Have you ever had a client who was hard to deal with, and if so, what did they do and how did you deal with it?
Not one client was ever really hard to deal with. I mean even if you do have a great work dynamic with a client, there will always be bumps and road blocks in the creative process. On any one project everyone involved is extremely passionate about the final product, so it’s inevitable that when people are personally passionate about something, ideas are not ALWAYS going to meld perfectly. There will then be disagreement and conflicts within any development of creative material.
Without compromising anyone’s personal creative integrity I think it’s essential that everyone keep in mind , including composers like myself, its not about creating a personal stamp for yourself on the project, its about creating a final entity that EVERY ONE is happy with. So if problems do arise or a client becomes hard to deal with, a lot of times it might be easiest to set all personal creative preferences aside and try an alternative method.
Do you have any tips for people starting up in the music industry, on how to market themselves, get jobs, and get started off in general?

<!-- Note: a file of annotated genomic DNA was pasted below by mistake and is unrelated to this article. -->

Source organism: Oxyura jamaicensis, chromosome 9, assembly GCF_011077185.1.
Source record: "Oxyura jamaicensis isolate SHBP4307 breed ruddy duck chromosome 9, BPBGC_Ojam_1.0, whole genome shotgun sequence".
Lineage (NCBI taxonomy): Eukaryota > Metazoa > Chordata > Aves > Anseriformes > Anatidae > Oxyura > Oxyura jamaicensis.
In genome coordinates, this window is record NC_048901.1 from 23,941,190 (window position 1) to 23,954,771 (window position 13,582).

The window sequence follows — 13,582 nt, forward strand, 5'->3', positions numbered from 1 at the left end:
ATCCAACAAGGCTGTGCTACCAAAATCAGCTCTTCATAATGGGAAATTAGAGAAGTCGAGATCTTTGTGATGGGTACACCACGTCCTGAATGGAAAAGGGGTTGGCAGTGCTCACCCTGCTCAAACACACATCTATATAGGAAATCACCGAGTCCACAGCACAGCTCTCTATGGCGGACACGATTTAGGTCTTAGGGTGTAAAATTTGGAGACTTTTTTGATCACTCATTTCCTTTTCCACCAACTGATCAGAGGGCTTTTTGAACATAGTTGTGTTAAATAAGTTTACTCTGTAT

If you are really just starting out and have no clients of your own, I suggest getting in touch with composers who are currently making a living in the line of work you want to be a part of. And basically start off with asking them if you can fetch them coffee or sweep their floor or dust their equipment. That’s what I did. A lot of the times, they (working composers) will see that as a desire and passion to pretty much do ANYTHING to get in on the action.
You can usually work your way up from there and they might start letting you maintain their studio and eventually help out on work. When this happens you become a integral part of that composers’ machine. You become known to their clients as a reliable assistant and possible future composer.
Do you ever get writers block, and if so how do you deal with it?
I do get writer’s block. There are two ways I deal with it. One is just getting up and leaving the studio and doing something completely different to detach my mind from the process of writing music. Sometimes that helps…not all the time. The other thing I like to do is to just keep trudging through…just force your self to come up with something, anything. Usually if I make it over a so called hump, it will get the ball rolling. But the key there is just keep on writing or thinking, til the sweat almost comes dripping out until SOME sort of musical idea leaks out.
What challenges do you face when scoring for interactive media, in comparison to non interactive media (ie. films etc.)